Shoe Flexibility Test:
Your foot is made up of many bones and joints that all work together to move you forward. The joints of your foot are designed to bend at specific points. This test makes sure that the bending of the shoe happens at the right place. Bend the shoe as shown in the picture above. If you cannot bend the shoe or if there isno resistance at all, do not purchase the shoe. This means that the shoe is either too rigid, and will not provide enough support. A major movement point of your foot is at the balls of your feet, and the shoe should only bend at this point, There are often grooves on the under side of the shoe at this point to allow flexibility.
Dish Rag Test:
This test is performed just as it sounds. Just try and wring out the shoe like a dish cloth. This is another test of stability of the shoe, and it should not twist around very much. A small amount of "twist" is ok.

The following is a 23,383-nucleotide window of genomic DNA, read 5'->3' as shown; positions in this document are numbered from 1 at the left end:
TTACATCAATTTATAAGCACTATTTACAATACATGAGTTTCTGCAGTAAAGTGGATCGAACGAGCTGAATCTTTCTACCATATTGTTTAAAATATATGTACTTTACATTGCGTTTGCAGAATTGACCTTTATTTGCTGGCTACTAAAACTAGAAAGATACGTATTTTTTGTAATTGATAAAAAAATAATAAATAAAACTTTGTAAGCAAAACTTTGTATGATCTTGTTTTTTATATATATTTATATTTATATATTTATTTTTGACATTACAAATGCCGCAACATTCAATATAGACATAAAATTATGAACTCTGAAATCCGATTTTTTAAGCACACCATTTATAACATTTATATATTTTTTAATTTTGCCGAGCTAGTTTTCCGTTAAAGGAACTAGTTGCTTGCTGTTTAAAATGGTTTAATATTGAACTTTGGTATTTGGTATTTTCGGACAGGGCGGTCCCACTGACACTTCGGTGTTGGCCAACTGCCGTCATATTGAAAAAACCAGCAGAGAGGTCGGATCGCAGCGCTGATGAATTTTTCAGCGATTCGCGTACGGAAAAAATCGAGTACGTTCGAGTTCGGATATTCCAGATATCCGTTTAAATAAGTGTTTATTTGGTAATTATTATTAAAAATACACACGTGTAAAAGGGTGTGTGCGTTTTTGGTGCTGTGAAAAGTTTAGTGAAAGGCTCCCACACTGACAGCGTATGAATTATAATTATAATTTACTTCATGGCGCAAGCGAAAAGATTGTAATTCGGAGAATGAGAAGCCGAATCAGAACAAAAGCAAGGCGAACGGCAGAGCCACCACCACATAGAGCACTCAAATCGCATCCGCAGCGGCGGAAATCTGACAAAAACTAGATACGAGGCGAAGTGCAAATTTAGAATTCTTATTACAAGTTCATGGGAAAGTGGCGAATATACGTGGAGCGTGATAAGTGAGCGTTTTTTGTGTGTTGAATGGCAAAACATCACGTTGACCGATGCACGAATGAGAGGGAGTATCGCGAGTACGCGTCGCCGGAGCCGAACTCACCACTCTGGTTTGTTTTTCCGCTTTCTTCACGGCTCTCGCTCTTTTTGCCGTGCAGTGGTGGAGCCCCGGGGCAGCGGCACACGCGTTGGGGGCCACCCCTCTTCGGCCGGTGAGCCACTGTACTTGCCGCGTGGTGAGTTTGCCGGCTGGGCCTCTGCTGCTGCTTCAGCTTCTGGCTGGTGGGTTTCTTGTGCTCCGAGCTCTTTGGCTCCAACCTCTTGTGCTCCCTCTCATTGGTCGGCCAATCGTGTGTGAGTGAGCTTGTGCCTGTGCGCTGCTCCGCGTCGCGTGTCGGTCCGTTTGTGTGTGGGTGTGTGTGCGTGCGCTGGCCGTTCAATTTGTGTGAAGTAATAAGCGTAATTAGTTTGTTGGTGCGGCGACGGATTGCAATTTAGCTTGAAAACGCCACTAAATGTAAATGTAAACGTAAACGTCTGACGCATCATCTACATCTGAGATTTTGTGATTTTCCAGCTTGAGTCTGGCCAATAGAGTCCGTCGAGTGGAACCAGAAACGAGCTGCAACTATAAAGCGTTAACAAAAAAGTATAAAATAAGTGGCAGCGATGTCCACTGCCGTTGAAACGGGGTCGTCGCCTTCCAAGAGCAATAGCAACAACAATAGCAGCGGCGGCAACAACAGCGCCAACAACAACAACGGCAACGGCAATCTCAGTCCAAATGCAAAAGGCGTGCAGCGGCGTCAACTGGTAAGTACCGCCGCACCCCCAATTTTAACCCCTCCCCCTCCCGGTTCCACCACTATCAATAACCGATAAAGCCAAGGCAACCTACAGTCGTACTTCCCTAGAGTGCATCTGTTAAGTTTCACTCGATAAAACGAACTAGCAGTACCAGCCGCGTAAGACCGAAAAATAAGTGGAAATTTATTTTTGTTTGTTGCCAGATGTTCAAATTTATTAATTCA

When performing the pinch test, look for shoes that have a “rigid” heel counter to ensure that your heel is stable in the shoe. Take the two sides of the heel with your thumb and forefinger and squeeze. You should be met with resistance.
This is more of an observational test. This test tells if the boot (upper part) of the shoe contributes to stability. If your shoes look like the shoes above (boot falling in), dont buy them or buy a new pair. This tells you that the boot is not contributing to the stability of the shoe. This is especially important for sports where there are alot of side-to-side movements.
These are general quick tests for picking running/walking shoes. If you have flat feet, excessively high arches, bunyons, toe problems, etc, you may benefit from a more detailed evaluation. In these cases, Custom Orthotics may be prescribed.
If you have any questions, or would like us to take a look at your shoes please give us a call at 747-0844
Dr. Jeff Marshall, BScKin, DC, CSCS
For more info about our clinic, visit http://www.backhomechiro.com/